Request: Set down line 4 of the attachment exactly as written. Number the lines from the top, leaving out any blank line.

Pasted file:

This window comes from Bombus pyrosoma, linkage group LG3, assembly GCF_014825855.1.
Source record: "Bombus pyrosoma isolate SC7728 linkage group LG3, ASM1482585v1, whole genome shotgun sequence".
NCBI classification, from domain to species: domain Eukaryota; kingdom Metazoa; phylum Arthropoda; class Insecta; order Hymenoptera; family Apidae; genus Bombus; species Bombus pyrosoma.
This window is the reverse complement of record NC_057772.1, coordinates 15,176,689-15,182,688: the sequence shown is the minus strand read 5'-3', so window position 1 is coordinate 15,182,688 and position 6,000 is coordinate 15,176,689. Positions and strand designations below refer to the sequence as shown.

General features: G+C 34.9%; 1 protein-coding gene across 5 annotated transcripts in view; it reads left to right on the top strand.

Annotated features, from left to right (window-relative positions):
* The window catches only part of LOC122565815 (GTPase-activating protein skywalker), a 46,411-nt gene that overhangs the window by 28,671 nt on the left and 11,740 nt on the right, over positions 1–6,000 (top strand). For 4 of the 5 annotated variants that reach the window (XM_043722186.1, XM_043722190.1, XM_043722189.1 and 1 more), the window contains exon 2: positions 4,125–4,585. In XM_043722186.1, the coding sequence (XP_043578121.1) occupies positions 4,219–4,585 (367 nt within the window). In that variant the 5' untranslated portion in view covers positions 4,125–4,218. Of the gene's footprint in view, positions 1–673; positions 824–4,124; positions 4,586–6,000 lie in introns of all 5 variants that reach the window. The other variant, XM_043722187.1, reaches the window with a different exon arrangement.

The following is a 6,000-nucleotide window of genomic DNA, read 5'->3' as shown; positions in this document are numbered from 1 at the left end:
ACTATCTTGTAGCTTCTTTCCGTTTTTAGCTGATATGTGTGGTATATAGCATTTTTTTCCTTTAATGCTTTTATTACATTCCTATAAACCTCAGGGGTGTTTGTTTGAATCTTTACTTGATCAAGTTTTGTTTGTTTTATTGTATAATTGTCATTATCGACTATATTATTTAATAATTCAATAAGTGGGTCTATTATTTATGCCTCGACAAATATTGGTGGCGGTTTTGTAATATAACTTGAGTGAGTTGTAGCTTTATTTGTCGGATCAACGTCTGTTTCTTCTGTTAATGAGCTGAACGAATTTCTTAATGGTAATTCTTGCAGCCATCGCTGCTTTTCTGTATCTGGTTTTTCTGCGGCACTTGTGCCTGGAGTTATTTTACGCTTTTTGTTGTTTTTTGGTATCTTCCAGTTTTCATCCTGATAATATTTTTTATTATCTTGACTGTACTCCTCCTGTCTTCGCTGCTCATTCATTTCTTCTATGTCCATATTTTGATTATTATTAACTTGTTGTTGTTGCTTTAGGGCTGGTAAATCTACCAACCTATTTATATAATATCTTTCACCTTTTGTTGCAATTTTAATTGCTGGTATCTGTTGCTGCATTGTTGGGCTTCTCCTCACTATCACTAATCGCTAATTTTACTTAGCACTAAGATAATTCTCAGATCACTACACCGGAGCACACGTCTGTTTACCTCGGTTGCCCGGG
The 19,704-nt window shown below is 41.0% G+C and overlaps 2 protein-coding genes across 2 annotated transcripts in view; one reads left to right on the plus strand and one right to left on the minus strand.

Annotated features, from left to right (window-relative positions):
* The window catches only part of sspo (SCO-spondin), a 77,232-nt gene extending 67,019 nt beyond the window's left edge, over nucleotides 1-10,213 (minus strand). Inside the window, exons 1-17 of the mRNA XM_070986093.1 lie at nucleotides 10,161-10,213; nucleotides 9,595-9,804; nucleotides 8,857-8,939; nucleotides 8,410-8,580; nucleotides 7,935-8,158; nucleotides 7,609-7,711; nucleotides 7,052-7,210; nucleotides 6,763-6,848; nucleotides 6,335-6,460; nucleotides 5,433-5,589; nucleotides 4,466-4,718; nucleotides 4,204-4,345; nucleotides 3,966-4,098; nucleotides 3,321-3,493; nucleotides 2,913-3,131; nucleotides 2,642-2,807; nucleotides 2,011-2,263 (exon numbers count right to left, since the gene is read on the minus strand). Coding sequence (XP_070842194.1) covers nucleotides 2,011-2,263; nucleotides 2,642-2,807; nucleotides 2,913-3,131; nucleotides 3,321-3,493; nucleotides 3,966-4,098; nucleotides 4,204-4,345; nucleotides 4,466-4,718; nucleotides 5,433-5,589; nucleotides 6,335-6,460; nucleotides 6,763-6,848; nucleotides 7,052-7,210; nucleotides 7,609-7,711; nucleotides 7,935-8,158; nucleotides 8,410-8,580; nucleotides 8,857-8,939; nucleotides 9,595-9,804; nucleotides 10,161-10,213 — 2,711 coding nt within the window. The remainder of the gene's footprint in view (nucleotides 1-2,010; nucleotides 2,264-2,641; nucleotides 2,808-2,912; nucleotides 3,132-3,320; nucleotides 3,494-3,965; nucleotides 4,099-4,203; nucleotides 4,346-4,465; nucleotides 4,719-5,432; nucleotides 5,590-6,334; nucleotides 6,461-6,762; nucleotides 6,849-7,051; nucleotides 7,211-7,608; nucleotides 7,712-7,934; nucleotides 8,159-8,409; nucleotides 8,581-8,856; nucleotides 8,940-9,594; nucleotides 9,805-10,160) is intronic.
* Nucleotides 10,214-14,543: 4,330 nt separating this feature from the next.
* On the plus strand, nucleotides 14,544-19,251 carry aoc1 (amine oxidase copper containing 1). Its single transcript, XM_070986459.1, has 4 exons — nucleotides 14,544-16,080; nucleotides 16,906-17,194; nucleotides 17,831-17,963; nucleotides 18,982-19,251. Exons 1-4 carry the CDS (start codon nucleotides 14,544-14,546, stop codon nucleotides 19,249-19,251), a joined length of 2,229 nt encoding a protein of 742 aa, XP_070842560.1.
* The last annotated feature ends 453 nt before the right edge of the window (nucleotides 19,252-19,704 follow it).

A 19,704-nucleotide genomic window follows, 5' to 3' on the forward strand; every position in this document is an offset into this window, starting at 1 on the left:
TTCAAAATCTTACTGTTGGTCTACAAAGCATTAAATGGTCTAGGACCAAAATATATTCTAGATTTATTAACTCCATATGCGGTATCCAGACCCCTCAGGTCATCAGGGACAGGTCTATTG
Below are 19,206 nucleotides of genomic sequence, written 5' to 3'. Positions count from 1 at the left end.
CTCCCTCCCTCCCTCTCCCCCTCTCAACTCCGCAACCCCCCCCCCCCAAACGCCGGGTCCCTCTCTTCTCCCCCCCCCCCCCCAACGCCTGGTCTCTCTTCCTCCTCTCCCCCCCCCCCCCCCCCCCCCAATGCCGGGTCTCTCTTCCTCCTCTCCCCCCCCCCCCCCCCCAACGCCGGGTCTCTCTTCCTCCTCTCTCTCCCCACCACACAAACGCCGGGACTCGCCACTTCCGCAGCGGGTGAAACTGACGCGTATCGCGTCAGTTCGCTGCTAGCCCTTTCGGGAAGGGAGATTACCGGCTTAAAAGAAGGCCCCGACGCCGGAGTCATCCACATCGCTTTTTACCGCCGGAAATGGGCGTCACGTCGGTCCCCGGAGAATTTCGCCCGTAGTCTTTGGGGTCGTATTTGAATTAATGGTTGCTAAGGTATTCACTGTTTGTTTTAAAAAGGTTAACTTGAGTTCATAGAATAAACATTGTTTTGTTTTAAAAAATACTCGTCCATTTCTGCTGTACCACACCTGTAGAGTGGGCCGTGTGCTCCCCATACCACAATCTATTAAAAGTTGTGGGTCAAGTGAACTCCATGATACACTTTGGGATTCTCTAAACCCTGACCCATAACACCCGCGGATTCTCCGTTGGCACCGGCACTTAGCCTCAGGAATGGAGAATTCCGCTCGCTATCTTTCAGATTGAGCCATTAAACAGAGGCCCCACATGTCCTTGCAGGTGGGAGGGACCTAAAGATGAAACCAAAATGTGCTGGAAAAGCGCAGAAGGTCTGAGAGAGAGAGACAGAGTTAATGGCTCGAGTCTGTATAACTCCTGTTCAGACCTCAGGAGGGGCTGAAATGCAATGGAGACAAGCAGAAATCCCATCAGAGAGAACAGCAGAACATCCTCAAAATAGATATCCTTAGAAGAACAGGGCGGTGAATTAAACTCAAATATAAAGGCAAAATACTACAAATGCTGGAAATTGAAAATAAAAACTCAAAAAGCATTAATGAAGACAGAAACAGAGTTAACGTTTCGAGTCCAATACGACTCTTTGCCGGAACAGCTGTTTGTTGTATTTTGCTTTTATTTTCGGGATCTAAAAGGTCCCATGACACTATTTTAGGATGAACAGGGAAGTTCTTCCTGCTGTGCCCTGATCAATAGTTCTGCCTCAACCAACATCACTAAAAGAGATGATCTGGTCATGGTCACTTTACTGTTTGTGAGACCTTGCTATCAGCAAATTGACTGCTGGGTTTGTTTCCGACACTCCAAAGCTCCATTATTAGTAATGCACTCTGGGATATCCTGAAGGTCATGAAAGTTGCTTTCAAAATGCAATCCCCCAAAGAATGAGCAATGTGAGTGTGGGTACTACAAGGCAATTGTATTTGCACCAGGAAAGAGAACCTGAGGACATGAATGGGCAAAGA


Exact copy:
This window is the reverse complement of record NC_057772.1, coordinates 15,176,689-15,182,688: the sequence shown is the minus strand read 5'-3', so window position 1 is coordinate 15,182,688 and position 6,000 is coordinate 15,176,689. Positions and strand designations below refer to the sequence as shown.